Just spotted in the wild:
“You cannot travel the path until you have become the path itself”
This seems to be from Helena Petrovna Blavatsky’s “Voice of the Silence,” which has,
Thou canst not travel on the Path before thou hast become that Path itself.
Blavatsky was a founder of Theosophy and in 1880 became one of the first westerners to convert to Buddhism. She was strongly interested in spiritualism, and accusations of fraud followed her her entire life. It’s hard to escape the conclusion that she was a talented charlatan, although she may have been a well-meaning one in that she hoped to turn people’s attention toward spirituality.
One of the means for achieving this was to write books that purported to be translations from mystical Eastern works. The Voice of the Silence, And Other Chosen Fragments from the “Book of the Golden Precepts”, published in 1889, was one such work.
Blavatsky wrote in a faux-antique style, full of “thees” and “thous,” and her writings bear very little resemblance to Buddhist teachings. For example, the lines immediately preceding our Fake Buddha Quote are:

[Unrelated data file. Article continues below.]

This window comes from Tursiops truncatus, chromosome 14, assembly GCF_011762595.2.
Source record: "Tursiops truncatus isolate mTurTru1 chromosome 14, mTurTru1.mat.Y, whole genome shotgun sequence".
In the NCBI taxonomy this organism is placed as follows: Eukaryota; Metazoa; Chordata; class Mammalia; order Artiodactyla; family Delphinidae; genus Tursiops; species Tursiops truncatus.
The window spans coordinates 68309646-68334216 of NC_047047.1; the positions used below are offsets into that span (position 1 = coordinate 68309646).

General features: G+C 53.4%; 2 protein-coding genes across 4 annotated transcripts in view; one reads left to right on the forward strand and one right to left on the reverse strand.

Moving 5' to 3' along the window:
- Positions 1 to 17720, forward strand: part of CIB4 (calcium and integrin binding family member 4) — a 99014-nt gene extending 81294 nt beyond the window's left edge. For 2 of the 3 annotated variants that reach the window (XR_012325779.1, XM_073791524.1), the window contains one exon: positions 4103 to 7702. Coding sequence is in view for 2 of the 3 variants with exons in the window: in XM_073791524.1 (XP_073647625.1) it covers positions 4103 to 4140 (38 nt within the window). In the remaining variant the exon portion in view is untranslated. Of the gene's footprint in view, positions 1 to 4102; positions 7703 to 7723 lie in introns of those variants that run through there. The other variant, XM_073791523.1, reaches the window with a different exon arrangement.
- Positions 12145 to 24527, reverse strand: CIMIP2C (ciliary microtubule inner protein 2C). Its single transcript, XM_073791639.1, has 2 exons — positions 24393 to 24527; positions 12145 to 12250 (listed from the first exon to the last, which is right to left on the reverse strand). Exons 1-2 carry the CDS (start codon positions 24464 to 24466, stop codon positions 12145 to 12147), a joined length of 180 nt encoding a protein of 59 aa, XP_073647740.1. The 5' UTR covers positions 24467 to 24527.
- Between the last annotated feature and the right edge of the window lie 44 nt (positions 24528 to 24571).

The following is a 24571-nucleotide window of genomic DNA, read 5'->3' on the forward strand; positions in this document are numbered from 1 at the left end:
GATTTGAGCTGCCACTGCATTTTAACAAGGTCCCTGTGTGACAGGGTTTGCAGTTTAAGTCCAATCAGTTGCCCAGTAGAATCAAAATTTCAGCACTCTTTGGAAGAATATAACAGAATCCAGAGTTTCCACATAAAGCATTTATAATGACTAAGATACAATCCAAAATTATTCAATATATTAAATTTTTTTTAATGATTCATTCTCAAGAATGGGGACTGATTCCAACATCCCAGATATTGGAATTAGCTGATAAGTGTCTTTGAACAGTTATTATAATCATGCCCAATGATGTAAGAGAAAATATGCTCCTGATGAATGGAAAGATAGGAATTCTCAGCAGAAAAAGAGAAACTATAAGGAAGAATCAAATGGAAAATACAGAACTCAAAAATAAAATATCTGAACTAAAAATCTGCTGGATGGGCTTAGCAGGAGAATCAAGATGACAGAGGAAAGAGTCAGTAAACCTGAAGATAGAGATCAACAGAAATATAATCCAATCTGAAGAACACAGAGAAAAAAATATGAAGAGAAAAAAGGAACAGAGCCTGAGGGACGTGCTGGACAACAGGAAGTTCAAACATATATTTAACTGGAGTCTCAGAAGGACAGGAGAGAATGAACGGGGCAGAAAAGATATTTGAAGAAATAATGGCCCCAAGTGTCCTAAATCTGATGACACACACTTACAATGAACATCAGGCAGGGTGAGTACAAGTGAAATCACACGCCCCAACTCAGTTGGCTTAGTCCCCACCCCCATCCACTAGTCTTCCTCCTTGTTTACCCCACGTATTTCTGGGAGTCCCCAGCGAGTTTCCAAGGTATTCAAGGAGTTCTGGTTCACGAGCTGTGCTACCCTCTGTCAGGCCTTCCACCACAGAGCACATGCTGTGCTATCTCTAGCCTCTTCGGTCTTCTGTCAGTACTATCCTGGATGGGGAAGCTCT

Ere thy Soul’s mind can understand, the bud of personality must be crushed out; the worm of sense destroyed past resurrection.
And there are things like this:
Saith the Great Law: “In order to become the KNOWER of ALL SELF, thou has first of SELF to be the knower.” To reach the knowledge of that SELF, thou hast to give up Self to Non-Self, Being to Non-Being.
(Hystrionic ALL CAPS in original.)
Despite Blavatsky having used a smattering of Buddhist termininology, her model for spirituality seems to have been primarily Hindu, given her belief in a universal self (sorry, that should be “SELF”) to which we must surrender our “selves.”
There’s also some straightforward teaching, such as “Shun praise, O Devotee. Praise leads to self-delusion.” I suspect most of this practical advice was made up rather than copied from any actual spiritual text.
This quote is rather similar to “There is no path to happiness. Happiness is the path.”